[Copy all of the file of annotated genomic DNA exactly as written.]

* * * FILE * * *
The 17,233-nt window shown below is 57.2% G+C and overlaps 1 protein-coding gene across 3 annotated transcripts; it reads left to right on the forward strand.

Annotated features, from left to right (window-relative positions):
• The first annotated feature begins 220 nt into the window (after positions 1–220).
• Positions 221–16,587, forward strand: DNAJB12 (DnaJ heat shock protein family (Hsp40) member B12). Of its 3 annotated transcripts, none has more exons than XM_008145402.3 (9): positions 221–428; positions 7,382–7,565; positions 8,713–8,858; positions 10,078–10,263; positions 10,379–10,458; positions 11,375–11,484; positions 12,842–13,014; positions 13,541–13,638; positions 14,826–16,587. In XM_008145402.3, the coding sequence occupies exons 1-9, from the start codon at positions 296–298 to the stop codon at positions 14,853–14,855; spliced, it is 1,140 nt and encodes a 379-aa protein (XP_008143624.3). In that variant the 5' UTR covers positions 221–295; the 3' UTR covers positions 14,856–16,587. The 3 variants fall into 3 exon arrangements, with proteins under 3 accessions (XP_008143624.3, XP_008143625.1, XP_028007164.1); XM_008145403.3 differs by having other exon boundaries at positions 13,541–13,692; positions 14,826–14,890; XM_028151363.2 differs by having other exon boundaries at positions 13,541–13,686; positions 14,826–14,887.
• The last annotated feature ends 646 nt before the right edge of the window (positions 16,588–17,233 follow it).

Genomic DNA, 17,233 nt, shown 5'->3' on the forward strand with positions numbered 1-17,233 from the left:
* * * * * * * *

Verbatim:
The 17,233-nt window shown below is 57.2% G+C and overlaps 1 protein-coding gene across 3 annotated transcripts; it reads left to right on the forward strand.

Annotated features, from left to right (window-relative positions):
• The first annotated feature begins 220 nt into the window (after positions 1–220).
• Positions 221–16,587, forward strand: DNAJB12 (DnaJ heat shock protein family (Hsp40) member B12). Of its 3 annotated transcripts, none has more exons than XM_008145402.3 (9): positions 221–428; positions 7,382–7,565; positions 8,713–8,858; positions 10,078–10,263; positions 10,379–10,458; positions 11,375–11,484; positions 12,842–13,014; positions 13,541–13,638; positions 14,826–16,587. In XM_008145402.3, the coding sequence occupies exons 1-9, from the start codon at positions 296–298 to the stop codon at positions 14,853–14,855; spliced, it is 1,140 nt and encodes a 379-aa protein (XP_008143624.3). In that variant the 5' UTR covers positions 221–295; the 3' UTR covers positions 14,856–16,587. The 3 variants fall into 3 exon arrangements, with proteins under 3 accessions (XP_008143624.3, XP_008143625.1, XP_028007164.1); XM_008145403.3 differs by having other exon boundaries at positions 13,541–13,692; positions 14,826–14,890; XM_028151363.2 differs by having other exon boundaries at positions 13,541–13,686; positions 14,826–14,887.
• The last annotated feature ends 646 nt before the right edge of the window (positions 16,588–17,233 follow it).

Genomic DNA, 17,233 nt, shown 5'->3' on the forward strand with positions numbered 1-17,233 from the left: